I couldn't help thinking that Madeline Weinmeyer would have loved being part of this parish!  (An inside joke for a couple of church ladies who will remain unnamed!)

I didn't get a shot of the statue of the Virgin Mary surrounded by flashing Christmas lights, but you get the picture.  Many plastic flowers and glittery decorations - the glitzier, the better, it seemed.  

These are the pews.  Comfort is not a big consideration.

 At the weekday masses, the musical accompaniment is provided solely by three drums.  The just pound them, and everyone sings and breaks into harmony - it makes the hair on your neck stand up and gets your toes tapping!  How church should be, methinks.

During and after the first mass, there are many children waiting outside for the second one to begin.  They absolutely love to have their pictures taken, and often jostled for a spot right in front of the photographer.  Many speak only Swahili, but know how to say "take my picture" in English.  They also love to see themselves on the camera screen.    They are also often toting younger siblings, even in the traditional "kanga" wrapped around their back.

After the second mass, and after breakfast, we loaded into the "vans", and headed off for Mwisi and Bongomela, two of the small villages with mission parishes.  We were treated like royalty!  Everyone wanted to see us and touch us and have their pictures taken with us.  In fact, one young entrepreneur with an antiquated camera seemed to be charging for such photos!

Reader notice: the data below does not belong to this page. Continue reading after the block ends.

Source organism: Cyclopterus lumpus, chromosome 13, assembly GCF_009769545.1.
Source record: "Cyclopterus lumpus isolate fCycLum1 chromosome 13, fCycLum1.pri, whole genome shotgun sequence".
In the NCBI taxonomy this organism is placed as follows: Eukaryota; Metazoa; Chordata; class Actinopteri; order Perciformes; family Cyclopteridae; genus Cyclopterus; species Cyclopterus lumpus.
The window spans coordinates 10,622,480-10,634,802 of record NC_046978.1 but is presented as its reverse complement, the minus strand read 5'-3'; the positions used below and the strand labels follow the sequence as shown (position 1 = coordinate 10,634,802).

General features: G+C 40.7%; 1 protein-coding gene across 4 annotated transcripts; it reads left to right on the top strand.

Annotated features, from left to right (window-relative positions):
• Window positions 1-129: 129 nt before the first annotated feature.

At each parish, the choir started singing and dancing outside the church, and continued until Father was ready and the procession into the church began.  We were always included in the procession, and given seats of honor at the front of the church.  After each mass, Father invited us to stand at the front and introduce ourselves.  He translated, of course.  After that, we were given gifts, which were always presented with song and dance.  It was very touching to have these people of relative poverty give so much.  

(Are you watching, Madeline?)

During the week, Father drove us to some of the other mission parishes to see the old church buildings and the ones he has had built in the thirteen years he's been at the parish.   Check out the stone pews in this old church, which Father says still holds up to 100 people for Sunday mass!

This church is about one year old.  The parish catechist and some of the children were on hand to greet us!

That's the old church in the background.

 I couldn't get enough of these happy faces!

And thus ended our first full day in Ussongo.  We collapsed into bed each night by 9 or 10, exhausted from all we had seen and heard and felt.  

Thanks for stopping in!


Happy Mother's Day!

I'm interrupting my Africa saga to wish all you mothers out there a very special day.  There is one mother in particular that I must single out - mine!  

I've known her all my life, and I can tell you she is the best mom out there!  Here's a shot from when I was the only one, although I must say that didn't last long!

Now, five kids and five grandchildren later, she's still the best!

Thanks for everything, Mom.  We love you!

I can't end this post without mentioning another mom and grandma that we keep in our hearts.  We miss you, Marj.